Kidney stonesBMJ 2004; 328 doi: https://doi.org/10.1136/bmj.328.7453.1420 (Published 10 June 2004) Cite this as: BMJ 2004;328:1420
- Malvinder S Parmar, medical director (firstname.lastname@example.org)1
- 1Medical Program (Internal Medicine), Timmins and District Hospital, Timmins, ON, Canada P4N 8R1
- Correspondence to: M S Parmar, Suite 108, 707 Ross Avenue East, Timmins, ON, Canada P4N 8R1
- Accepted 1 April 2004
Kidney stones affect up to 5% of the population, with a lifetime risk of passing a kidney stone of about 8-10%.1 Increased incidence of kidney stones in the industrialised world is associated with improved standards of living and is strongly associated with race or ethnicity and region of residence.2 A seasonal variation is also seen, with high urinary calcium oxalate saturation in men during summer and in women during early winter.3 Stones form twice as often in men as women. The peak age in men is 30 years; women have a bimodal age distribution, with peaks at 35 and 55 years. Once a kidney stone forms, the probability that a second stone will form within five to seven years is approximately 50%.1
Sources and search criteria
I searched Medline to identify recent articles (1990-2003) related to the evaluation and management of kidney stones. Key words used included kidney stones, urinary calculi, urolithiasis, urinary tract stones, and nephrolithiasis.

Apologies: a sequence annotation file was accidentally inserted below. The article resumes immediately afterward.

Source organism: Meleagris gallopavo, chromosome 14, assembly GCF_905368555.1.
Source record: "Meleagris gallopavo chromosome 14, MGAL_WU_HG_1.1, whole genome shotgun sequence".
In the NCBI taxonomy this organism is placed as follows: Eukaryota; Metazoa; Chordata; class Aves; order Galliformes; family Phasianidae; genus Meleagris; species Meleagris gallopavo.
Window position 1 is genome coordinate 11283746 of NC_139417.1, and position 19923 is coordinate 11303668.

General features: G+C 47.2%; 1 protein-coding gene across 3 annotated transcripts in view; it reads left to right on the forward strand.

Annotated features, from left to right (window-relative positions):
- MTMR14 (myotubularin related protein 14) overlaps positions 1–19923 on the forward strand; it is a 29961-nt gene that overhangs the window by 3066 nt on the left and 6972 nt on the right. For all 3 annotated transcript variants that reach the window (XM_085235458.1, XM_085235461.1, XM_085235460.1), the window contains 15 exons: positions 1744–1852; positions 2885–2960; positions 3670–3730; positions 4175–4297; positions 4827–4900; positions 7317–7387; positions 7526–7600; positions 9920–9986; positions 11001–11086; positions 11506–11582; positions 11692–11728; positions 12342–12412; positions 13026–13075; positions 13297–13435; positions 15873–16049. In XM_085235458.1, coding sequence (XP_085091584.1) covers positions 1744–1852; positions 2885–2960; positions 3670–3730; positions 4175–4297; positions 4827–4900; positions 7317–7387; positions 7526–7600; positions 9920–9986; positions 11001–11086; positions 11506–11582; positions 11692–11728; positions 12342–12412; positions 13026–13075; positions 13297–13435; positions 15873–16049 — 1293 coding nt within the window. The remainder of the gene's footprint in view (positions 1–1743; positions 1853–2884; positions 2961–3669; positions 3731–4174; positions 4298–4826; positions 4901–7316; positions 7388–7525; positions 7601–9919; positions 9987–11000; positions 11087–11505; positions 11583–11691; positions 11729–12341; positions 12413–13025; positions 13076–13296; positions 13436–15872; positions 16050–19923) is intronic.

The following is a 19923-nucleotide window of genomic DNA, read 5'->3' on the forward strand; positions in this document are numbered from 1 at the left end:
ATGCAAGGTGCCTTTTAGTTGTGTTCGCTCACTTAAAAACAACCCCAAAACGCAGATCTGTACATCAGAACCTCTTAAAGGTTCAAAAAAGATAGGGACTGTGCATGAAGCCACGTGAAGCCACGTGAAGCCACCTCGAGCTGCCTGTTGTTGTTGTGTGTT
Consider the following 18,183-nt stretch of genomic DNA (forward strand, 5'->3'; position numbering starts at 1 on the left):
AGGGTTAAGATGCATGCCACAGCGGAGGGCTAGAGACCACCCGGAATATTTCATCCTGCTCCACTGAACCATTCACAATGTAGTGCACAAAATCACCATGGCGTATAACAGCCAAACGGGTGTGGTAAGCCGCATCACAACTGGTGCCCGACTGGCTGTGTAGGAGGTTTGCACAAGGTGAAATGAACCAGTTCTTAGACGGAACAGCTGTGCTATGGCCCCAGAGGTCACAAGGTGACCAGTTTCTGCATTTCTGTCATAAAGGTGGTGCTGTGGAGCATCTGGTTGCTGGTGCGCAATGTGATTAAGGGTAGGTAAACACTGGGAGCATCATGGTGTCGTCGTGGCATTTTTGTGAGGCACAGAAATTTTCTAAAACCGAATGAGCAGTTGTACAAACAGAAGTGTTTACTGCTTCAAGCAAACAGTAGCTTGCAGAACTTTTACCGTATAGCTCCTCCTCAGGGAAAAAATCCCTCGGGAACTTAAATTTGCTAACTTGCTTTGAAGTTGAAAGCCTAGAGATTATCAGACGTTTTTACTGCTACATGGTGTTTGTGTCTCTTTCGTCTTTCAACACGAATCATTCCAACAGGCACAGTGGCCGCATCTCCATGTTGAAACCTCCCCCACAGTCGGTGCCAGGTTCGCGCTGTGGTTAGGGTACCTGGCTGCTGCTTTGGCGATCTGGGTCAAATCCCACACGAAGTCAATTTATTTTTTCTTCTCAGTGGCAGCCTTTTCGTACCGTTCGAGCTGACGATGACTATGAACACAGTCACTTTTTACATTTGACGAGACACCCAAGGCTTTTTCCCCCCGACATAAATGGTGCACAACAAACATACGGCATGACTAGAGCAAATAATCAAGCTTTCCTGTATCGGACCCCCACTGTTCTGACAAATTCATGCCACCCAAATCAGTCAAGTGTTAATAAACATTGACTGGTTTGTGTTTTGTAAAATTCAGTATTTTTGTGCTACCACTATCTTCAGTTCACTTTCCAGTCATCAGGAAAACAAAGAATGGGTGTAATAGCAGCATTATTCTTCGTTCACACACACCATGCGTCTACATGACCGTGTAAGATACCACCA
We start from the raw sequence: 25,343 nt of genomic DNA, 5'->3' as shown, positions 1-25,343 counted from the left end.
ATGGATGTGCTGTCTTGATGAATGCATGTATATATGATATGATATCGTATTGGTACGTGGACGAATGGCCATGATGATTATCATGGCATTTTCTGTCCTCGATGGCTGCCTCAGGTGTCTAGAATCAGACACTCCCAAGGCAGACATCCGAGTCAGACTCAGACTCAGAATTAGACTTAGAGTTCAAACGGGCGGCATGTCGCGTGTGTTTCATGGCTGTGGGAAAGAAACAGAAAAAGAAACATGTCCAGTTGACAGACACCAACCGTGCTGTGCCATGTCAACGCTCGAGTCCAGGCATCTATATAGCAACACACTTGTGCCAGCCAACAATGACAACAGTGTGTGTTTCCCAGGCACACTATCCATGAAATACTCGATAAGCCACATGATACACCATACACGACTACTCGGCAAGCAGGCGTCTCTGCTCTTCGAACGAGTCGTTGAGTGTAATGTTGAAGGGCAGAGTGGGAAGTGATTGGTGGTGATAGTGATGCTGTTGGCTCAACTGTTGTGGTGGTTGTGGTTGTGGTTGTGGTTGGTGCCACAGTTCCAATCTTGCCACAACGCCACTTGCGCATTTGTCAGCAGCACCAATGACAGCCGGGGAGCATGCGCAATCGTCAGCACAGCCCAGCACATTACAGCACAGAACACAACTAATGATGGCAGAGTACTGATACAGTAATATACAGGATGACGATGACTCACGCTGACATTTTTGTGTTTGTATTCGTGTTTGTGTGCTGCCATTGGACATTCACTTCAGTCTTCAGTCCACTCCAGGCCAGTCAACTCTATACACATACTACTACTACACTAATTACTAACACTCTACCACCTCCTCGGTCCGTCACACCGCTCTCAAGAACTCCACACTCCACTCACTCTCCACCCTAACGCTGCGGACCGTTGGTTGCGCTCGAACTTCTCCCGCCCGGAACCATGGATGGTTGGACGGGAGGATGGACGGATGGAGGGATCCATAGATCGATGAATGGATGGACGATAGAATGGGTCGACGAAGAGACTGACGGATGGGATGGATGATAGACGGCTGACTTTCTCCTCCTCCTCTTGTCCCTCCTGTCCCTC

Classification and pathophysiology
Kidney stones are broadly categorised into calcareous (calcium containing) stones, which are radio-opaque, and non-calcareous stones. On the basis of their composition, stones are classified as shown in the table. The figure shows multiple calcium oxalate stones.
Recent evidence indicates that formation of kidney stones is a result of a nanobacterial disease akin to Helicobacter pylori infection and peptic ulcer disease.4 Nanobacteria are small intracellular bacteria that form a calcium phosphate shell (an apatite nucleus) and are present in the central nidus of most (97%) kidney stones and in mineral plaques (Randall's plaques) in the renal papilla. Further crystallisation and growth of stone are influenced by endogenous and dietary factors. Urine volume, …
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